By Gianmaria Franchini
No speeches were given. Laudatory spectacles were saved for a later time. Any plans for a ribbon-cutting ceremony were set aside: They now gather dust on the new compact shelving units at the McHenry Library addition.
The university practiced self-restraint at the opening of the mammoth, four-story McHenry addition in early April. The only real bustle came from staff members struggling to relocate the old building’s one-and-a-half million volumes to their new home over spring break. The completion of a modern library — a project almost two decades in waiting — presents a new chapter in the history of UC Santa Cruz, and yet the addition is only the first phase of a larger library renovation project.
Still, completion of the addition sheds some light on what the future of McHenry promises to bring to students.
The goal of the library project team, which included architects, faculty, library and campus staff, was to create a new space for the modern student. The advent of the Internet and all of the subsequent changes in media and information access has not, as could be generally perceived, made libraries a thing of the past: clumsy monoliths for the age of catalogue cards and bookish scholars.
“The old model of a student studying with a book, tucking away in a quiet nook and being away from other people [is dated],” development officer Margaret Gordon said, pointing to an office that will become a furnished, web-connected space for students once the library project is complete. “The new trend seems to be to have students working in small groups collaboratively and with laptops and headsets, and that’s why we see a space like this one as an eventual study space.”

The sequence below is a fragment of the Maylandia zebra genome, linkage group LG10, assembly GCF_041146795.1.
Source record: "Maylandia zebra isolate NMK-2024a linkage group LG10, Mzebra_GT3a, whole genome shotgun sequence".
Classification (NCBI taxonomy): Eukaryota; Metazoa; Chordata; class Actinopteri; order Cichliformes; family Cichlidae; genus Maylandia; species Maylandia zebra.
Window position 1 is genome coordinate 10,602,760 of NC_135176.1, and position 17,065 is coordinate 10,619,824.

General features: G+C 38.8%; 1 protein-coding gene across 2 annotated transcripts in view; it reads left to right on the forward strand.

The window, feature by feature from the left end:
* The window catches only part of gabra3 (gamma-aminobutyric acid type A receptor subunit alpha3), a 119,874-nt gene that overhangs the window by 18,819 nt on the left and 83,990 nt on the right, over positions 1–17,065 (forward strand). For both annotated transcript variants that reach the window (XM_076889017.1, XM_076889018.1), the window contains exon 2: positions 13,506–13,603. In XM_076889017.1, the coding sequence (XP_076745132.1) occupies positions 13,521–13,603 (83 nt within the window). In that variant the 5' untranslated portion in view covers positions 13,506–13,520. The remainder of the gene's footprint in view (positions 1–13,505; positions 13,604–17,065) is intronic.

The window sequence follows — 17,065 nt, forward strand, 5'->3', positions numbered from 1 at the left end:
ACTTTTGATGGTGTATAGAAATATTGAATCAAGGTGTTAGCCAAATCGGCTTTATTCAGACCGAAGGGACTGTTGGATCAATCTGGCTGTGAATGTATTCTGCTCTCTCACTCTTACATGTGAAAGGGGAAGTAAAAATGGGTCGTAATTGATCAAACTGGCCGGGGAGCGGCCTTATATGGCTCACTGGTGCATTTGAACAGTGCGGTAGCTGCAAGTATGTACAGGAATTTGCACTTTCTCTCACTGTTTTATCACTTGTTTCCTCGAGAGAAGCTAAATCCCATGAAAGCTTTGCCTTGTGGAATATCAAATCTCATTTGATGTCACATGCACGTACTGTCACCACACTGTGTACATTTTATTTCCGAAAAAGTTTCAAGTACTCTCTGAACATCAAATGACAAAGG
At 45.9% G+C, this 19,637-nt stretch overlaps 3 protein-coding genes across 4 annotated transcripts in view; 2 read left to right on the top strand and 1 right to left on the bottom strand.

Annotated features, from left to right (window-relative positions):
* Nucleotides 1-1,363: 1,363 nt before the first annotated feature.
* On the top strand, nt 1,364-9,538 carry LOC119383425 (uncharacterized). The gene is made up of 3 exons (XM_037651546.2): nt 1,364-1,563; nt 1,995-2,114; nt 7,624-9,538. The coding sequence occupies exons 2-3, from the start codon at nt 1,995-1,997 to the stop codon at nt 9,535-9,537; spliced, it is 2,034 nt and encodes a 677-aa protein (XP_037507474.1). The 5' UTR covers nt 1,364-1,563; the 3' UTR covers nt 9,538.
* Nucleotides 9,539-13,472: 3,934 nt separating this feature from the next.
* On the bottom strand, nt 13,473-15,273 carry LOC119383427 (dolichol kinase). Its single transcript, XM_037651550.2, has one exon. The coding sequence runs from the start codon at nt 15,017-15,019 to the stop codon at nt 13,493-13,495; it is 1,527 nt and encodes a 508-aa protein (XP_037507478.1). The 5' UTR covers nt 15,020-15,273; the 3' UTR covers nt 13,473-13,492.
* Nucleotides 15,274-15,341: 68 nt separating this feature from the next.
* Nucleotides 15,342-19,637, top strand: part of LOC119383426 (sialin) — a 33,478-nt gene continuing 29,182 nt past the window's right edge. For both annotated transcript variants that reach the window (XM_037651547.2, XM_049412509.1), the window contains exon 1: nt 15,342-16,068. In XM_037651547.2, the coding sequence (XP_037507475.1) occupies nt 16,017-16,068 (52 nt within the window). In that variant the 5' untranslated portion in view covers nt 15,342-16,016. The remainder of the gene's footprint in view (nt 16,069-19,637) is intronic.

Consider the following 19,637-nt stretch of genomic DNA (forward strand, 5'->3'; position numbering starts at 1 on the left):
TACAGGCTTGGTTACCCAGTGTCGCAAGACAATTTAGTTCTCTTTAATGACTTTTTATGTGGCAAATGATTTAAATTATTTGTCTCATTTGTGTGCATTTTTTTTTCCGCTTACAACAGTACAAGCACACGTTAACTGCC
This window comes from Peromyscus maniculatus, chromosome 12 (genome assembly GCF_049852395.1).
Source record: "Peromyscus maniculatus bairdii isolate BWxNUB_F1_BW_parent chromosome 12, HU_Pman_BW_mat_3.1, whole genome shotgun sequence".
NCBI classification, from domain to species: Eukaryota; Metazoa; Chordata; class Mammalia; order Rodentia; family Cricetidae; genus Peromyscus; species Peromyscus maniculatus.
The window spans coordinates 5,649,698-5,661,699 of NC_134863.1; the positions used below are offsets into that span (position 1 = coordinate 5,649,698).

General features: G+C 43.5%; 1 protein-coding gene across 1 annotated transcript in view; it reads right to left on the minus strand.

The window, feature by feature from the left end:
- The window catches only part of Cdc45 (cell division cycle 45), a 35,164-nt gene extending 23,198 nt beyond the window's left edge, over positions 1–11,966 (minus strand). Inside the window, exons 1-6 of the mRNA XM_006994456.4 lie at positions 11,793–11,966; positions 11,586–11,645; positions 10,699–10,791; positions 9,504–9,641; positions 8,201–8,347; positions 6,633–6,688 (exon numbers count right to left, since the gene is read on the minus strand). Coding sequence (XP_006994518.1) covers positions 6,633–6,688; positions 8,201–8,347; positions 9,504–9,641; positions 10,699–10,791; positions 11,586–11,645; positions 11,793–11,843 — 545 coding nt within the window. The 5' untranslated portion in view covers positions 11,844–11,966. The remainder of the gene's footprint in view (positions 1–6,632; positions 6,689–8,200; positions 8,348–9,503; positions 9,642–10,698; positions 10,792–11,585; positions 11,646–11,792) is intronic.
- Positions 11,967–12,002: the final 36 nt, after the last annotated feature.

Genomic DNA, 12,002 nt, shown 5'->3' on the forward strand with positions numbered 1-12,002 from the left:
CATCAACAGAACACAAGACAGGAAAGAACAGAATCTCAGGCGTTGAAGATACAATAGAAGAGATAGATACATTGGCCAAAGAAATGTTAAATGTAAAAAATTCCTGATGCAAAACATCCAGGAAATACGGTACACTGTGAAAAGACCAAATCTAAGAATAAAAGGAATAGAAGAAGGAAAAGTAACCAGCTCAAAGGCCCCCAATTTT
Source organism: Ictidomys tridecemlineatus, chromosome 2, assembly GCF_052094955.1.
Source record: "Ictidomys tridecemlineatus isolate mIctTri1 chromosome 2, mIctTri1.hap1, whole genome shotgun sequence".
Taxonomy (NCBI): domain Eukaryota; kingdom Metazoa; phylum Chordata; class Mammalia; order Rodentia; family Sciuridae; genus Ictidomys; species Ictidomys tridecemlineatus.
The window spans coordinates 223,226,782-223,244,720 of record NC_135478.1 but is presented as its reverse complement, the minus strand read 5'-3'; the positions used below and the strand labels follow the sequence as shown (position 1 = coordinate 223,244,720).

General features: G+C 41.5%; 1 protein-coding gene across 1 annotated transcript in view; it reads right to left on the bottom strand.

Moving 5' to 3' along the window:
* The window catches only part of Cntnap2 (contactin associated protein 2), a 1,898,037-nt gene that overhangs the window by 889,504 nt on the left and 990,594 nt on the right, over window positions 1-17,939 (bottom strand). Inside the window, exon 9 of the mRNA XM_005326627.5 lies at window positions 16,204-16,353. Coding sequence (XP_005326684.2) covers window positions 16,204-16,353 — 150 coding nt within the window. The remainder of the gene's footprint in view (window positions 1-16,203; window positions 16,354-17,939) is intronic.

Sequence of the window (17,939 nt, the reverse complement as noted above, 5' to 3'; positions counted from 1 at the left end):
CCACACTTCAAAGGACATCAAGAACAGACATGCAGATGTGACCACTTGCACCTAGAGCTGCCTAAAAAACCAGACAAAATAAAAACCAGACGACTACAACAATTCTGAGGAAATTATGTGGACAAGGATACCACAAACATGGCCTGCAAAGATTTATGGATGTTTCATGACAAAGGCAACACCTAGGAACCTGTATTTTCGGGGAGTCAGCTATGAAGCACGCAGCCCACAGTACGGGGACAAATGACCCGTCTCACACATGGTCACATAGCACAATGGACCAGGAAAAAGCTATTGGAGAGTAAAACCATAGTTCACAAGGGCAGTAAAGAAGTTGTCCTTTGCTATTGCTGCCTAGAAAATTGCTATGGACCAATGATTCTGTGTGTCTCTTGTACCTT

There are telltale signs that more work needs to be done: the sparse landscaping surrounding the addition is only beginning to take shape. Hardy shrubs and cherry trees are coming slowly into place. The sounds of construction still fill the air because the now-gutted McHenry main building is in the initial stages of a two-year renovation and seismic retrofitting process. The ribbon-cutting will have to wait at least that long.
Once the two buildings are integrated, the current entrance will become a sort of backdoor service entry, and the courtyard of the old building will once again welcome students into the library and lead them into a new global-themed café and information commons space. Much of the retrofitted space will house classrooms for the mathematics and writing departments, and temporary offices lining the addition’s western walls will be used as private study spaces.
Some students might feel a touch of melancholy at the loss of the peeling-paint and timeworn charm of the old McHenry, but the addition and renovation project cures some library ills. Gordon jokes that the old library was state-of-the-art for 1975 and better prepared to take on an LP collection than videos and forms of digital media. Space was also a very legitimate concern, Humanities dean Georges Van Den Abbeele said.